> if sin 30 =1/2
    > 30=sin inverse of 1/2


    Such as arcsin or asin, and exp?

    --
    Chuck F () ()
    Available for consulting/temporary embedded and systems.
    <http://cbfalconer.home.att.net> USE worldnet address!
    CBFalconer, Jul 1, 2005
    #7
  8. wrote:
    > thanks man, i understood all functions except exp function.
    >
    > can you tell me how to use this function to find the antilog of
    > 0.something to base 10, and also how to make it work for different bases

    pow(base, x) == exp(x * log(base)) :


    #include <stdio.h>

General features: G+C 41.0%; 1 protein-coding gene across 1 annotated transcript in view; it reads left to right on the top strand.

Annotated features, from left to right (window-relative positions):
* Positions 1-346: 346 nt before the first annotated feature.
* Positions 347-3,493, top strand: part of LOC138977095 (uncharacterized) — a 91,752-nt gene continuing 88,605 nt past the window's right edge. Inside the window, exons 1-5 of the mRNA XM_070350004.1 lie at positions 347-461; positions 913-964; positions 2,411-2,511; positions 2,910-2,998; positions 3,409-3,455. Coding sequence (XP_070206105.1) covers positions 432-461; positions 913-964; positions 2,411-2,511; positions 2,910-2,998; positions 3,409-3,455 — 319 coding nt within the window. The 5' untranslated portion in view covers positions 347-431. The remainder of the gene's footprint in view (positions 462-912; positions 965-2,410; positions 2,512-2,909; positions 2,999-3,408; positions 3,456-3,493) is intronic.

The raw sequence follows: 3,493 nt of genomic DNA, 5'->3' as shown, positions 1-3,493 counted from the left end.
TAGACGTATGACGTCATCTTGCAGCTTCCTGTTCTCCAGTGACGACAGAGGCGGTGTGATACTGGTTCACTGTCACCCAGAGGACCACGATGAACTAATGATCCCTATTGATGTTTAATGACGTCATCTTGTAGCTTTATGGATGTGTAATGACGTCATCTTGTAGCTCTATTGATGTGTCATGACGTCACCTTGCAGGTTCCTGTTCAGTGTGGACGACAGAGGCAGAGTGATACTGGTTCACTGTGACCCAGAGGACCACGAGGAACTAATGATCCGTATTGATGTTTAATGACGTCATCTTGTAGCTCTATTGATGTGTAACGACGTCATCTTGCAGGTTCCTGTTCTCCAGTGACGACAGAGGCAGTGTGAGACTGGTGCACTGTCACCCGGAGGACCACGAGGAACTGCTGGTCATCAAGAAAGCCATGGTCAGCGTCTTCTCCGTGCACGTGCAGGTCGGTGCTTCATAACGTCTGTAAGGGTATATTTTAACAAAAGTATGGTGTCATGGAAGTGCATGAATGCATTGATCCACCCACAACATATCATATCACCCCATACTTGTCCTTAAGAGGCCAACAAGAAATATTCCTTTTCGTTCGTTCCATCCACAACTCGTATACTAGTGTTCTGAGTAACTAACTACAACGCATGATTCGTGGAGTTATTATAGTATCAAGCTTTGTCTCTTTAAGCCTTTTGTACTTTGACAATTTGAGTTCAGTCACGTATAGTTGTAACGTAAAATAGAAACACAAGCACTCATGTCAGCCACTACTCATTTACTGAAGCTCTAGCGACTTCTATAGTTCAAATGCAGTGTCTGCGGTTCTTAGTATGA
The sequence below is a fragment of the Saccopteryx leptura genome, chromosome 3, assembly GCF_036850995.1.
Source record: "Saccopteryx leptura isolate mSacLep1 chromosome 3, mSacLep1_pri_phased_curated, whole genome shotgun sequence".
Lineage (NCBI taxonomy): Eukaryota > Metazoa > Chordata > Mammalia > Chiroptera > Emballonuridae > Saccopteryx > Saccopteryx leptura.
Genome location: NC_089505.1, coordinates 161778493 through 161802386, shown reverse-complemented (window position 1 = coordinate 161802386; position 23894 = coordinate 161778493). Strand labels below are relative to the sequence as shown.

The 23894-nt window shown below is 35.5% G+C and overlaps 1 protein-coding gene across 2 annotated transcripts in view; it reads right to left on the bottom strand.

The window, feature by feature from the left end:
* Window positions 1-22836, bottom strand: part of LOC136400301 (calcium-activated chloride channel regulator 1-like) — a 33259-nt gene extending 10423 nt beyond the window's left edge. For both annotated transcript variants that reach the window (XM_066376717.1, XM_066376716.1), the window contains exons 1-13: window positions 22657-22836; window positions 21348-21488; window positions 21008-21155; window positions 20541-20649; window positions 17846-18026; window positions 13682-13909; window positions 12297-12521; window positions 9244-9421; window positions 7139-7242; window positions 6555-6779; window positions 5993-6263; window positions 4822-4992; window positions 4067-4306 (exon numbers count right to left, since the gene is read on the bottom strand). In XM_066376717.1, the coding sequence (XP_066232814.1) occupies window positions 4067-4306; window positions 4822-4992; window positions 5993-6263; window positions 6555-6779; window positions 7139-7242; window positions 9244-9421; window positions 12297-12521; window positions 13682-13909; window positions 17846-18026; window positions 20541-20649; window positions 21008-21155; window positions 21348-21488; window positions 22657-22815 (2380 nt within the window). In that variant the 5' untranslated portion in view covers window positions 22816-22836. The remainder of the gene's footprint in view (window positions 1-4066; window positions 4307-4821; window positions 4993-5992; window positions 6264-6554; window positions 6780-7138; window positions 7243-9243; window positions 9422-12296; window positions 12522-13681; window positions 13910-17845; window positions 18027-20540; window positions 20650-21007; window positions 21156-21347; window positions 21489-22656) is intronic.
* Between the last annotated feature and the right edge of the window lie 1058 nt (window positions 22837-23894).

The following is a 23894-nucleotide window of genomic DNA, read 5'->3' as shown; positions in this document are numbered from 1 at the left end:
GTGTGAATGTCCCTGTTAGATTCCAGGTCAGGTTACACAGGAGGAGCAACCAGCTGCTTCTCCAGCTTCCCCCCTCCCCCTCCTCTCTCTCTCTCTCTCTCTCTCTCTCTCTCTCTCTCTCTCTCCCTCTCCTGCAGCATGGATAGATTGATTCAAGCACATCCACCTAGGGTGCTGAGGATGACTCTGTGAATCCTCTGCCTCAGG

#include <stdlib.h>
    #include <math.h>
    #include <float.h>
    #include <time.h>


    int main(void)
    {
    double x, y;
    int i;
    double M_log10 = log(10);
    srand(time(0));

    printf("exp(x) is the antilog(x, base=%.*g)\n\n", DBL_DIG, exp(1));

    for (i = 0; i < 10; i++) {
    x = rand() / (1. + RAND_MAX);
    y = exp(x),
    printf("exp(%g) = %g, log(%g) = %g\n", x, y, y, log(y));
    y = pow(10, x);
    printf("pow(10, %g) = %g, log10(%g) = %g\n", x, y, y, log10(y));
    y = exp(x * M_log10);
    printf("exp(%g * log(10)) = %g, log10(%g) = %g\n\n",
    x, y, y, log10(y));
    }
    return 0;
    }


    This is the result of one run:

    exp(x) is the antilog(x, base=2.71828182845905)

    exp(0.540308) = 1.71654, log(1.71654) = 0.540308
    pow(10, 0.540308) = 3.46983, log10(3.46983) = 0.540308
    exp(0.540308 * log(10)) = 3.46983, log10(3.46983) = 0.540308

    exp(0.655142) = 1.92542, log(1.92542) = 0.655142
    pow(10, 0.655142) = 4.52004, log10(4.52004) = 0.655142